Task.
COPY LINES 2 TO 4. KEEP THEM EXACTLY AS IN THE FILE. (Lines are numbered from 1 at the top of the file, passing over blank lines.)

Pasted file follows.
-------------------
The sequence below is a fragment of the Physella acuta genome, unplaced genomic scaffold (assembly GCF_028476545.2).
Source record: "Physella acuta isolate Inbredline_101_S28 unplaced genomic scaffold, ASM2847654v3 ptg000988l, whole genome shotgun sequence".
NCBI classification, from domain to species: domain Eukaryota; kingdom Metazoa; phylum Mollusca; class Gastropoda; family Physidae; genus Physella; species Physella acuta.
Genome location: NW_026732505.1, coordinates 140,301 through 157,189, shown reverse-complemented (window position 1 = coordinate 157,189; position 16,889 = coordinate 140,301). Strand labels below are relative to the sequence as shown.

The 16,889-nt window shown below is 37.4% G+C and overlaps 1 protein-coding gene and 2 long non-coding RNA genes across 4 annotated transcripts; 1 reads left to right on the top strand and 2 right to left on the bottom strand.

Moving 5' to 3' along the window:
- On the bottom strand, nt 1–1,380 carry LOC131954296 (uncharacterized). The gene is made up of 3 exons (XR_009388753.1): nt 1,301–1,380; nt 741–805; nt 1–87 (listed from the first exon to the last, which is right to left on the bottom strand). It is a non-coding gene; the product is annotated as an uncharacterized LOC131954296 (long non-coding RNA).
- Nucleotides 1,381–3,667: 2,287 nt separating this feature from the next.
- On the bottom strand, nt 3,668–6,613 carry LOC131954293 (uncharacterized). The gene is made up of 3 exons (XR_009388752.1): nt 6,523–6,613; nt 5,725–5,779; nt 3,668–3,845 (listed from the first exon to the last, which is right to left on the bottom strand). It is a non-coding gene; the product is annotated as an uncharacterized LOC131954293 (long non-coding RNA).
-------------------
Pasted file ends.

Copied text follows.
Source record: "Physella acuta isolate Inbredline_101_S28 unplaced genomic scaffold, ASM2847654v3 ptg000988l, whole genome shotgun sequence".
NCBI classification, from domain to species: domain Eukaryota; kingdom Metazoa; phylum Mollusca; class Gastropoda; family Physidae; genus Physella; species Physella acuta.
Genome location: NW_026732505.1, coordinates 140,301 through 157,189, shown reverse-complemented (window position 1 = coordinate 157,189; position 16,889 = coordinate 140,301). Strand labels below are relative to the sequence as shown.